Context The current public debate regarding whether oral sex constitutes having had sex or sexual relations has reflected a lack of empirical data on how Americans as a population define these terms.
Objective To determine which interactions individuals would consider as having had sex.
Methods A question was included in a survey conducted in 1991 that explored sexual behaviors and attitudes among a random stratified sample of 599 students representative of the undergraduate population of a state university in the Midwest.
Participants The participants originated from 29 states, including all 4 US Census Bureau geographic regions.
Approximately 79% classified themselves as politically moderate to conservative.
Main Outcome Measure Percentage of respondents who believed the interaction described constituted having had sex.
Results Individual attitudes varied regarding behaviors defined as having « had sex. : 59% (95% confidence interval, 54% - 63%) of respondents indicated that oral-genital contact did not constitute having »had sex with a partner.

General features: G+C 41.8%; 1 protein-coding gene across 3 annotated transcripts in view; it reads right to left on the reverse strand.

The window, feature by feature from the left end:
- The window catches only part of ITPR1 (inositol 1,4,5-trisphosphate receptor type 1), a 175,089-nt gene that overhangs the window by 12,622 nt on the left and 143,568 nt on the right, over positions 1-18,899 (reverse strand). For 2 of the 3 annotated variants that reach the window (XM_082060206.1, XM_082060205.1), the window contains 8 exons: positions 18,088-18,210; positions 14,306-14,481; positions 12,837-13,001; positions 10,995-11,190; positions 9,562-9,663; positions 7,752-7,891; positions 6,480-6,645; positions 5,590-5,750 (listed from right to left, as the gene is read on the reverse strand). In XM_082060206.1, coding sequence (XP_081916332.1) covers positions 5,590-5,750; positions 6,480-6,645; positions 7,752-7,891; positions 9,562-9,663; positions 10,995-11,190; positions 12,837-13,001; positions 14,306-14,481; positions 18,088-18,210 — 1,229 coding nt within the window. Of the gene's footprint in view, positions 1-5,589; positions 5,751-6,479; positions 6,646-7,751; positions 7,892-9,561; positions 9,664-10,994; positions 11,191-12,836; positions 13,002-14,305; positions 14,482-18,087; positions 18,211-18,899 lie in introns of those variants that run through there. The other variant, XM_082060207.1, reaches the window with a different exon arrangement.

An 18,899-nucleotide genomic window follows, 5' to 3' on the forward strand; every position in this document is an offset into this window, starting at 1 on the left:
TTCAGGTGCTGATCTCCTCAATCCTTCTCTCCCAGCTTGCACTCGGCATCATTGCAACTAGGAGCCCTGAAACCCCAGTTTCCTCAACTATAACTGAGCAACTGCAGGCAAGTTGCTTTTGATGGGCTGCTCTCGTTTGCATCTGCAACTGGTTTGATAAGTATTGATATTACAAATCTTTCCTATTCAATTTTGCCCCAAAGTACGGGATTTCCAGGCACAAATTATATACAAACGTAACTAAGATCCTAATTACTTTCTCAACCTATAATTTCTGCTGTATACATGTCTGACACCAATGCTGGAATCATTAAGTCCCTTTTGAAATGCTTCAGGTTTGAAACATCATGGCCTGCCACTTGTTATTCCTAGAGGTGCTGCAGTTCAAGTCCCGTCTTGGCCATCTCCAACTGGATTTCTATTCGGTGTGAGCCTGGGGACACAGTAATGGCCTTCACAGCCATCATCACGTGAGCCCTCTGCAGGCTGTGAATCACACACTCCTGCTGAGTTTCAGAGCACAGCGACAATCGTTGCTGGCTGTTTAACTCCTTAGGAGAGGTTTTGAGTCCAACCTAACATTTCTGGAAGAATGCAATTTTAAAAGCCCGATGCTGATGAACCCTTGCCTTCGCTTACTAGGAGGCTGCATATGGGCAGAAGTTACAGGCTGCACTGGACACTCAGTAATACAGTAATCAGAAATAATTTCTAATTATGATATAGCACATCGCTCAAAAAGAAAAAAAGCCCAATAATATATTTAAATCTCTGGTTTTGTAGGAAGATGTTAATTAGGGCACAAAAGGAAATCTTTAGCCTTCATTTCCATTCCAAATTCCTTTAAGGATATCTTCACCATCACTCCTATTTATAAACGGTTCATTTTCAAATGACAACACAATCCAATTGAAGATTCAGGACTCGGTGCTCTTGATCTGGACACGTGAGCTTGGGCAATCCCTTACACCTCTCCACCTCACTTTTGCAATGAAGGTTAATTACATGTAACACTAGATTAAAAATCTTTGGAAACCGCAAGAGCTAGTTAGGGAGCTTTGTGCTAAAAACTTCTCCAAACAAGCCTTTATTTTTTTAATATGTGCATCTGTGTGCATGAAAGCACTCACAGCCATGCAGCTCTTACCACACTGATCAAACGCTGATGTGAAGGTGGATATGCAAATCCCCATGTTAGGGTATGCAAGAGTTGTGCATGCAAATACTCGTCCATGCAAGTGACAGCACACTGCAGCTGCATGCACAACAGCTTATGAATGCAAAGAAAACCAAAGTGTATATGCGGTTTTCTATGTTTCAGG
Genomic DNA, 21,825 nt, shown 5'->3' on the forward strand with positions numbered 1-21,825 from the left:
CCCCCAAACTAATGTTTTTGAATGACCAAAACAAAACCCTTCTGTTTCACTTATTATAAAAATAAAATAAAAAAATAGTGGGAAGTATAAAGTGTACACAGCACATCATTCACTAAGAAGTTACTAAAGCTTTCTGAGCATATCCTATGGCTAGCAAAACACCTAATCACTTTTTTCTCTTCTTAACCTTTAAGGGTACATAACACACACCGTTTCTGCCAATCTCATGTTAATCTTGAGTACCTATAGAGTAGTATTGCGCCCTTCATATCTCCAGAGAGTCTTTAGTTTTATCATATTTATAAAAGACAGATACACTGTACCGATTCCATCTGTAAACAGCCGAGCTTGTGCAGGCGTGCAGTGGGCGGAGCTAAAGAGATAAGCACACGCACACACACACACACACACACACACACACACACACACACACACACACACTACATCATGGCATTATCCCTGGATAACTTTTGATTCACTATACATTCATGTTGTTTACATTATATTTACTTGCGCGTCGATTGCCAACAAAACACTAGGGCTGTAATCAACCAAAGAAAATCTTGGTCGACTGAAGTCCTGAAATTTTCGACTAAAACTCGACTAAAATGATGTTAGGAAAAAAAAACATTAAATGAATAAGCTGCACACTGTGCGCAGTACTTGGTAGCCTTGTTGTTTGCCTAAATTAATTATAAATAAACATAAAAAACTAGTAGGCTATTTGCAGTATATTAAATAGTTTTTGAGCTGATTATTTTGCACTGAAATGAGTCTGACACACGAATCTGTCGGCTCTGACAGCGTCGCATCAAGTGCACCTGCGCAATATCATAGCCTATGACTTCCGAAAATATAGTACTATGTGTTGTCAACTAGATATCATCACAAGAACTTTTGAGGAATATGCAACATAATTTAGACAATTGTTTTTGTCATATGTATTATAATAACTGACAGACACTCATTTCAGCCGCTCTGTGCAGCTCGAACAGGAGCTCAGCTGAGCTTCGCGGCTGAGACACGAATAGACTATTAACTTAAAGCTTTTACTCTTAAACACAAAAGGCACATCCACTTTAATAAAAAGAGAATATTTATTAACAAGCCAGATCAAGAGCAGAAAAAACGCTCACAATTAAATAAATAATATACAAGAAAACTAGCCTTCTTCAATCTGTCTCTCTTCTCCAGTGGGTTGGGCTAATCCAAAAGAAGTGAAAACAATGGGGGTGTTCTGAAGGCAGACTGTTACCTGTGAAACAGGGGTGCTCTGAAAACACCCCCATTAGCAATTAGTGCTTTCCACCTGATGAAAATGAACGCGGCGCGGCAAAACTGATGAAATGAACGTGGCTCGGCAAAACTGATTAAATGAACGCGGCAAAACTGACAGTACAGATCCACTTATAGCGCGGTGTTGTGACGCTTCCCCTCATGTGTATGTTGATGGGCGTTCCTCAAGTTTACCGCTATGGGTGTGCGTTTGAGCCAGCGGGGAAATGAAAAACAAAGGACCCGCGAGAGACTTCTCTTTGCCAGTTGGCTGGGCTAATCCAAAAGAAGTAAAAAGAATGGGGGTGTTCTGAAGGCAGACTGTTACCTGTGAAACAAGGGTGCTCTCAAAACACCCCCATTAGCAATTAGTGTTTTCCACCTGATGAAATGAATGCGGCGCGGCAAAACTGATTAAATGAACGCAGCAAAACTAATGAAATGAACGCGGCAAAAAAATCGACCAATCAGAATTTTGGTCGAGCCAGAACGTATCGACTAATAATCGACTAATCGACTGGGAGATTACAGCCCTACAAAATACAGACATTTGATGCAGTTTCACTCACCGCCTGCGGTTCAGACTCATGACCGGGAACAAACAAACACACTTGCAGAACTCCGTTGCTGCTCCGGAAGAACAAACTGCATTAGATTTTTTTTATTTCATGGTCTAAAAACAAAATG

Nineteen percent responded similarly regarding penile-anal intercourse.
Conclusions The findings support the view that Americans hold widely divergent opinions about what behaviors do and do not constitute having had sex.
Mots-clés Pascal : Maladie sexuellement transmissible, Questionnaire, Mode de vie, Comportement sexuel, Facteur risque, Interaction contact, Evaluation, Homme, Etudiant, Américain, Critère sélection, Appareil génital pathologie
Mots-clés Pascal anglais : Sexually transmitted disease, Questionnaire, Life style, Sexual behavior, Risk factor, Contact interaction, Evaluation, Human, Student, American, Selection criterion, Genital diseases
Notice produite par :
Inist-CNRS - Institut de l'Information Scientifique et Technique
Cote : 99-0096448
Code Inist : 002B20D. Création : 31/05/1999.